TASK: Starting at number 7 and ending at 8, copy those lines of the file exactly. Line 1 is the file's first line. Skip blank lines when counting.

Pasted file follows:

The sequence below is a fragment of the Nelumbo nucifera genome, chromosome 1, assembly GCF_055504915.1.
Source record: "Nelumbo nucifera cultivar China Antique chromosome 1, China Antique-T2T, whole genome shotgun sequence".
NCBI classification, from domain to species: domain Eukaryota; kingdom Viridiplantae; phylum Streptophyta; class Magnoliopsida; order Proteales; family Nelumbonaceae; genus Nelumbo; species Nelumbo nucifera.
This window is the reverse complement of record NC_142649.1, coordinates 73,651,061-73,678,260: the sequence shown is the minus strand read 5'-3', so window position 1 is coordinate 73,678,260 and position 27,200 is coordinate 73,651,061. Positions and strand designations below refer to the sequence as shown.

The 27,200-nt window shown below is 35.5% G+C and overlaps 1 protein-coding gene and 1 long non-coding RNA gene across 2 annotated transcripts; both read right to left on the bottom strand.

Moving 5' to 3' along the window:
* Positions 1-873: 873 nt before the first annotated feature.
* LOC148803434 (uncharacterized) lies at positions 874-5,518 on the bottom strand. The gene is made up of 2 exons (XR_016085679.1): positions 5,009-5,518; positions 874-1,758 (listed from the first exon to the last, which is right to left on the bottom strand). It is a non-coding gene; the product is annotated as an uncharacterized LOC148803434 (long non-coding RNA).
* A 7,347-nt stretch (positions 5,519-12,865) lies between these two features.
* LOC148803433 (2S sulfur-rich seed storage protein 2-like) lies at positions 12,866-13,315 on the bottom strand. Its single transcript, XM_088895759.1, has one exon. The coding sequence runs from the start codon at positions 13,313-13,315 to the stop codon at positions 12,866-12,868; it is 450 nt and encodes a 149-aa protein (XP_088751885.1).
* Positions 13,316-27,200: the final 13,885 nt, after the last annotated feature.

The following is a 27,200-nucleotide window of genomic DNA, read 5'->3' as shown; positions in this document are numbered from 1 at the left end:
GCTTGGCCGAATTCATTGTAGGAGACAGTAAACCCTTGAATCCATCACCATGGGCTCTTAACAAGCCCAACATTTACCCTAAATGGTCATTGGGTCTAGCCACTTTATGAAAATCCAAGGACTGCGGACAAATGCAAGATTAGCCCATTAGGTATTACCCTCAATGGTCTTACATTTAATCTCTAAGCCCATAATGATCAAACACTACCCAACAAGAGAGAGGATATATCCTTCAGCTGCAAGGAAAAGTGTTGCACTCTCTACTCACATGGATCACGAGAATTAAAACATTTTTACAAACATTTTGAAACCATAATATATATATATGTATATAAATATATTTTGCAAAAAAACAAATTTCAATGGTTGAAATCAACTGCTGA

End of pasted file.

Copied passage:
* Positions 1-873: 873 nt before the first annotated feature.
* LOC148803434 (uncharacterized) lies at positions 874-5,518 on the bottom strand. The gene is made up of 2 exons (XR_016085679.1): positions 5,009-5,518; positions 874-1,758 (listed from the first exon to the last, which is right to left on the bottom strand). It is a non-coding gene; the product is annotated as an uncharacterized LOC148803434 (long non-coding RNA).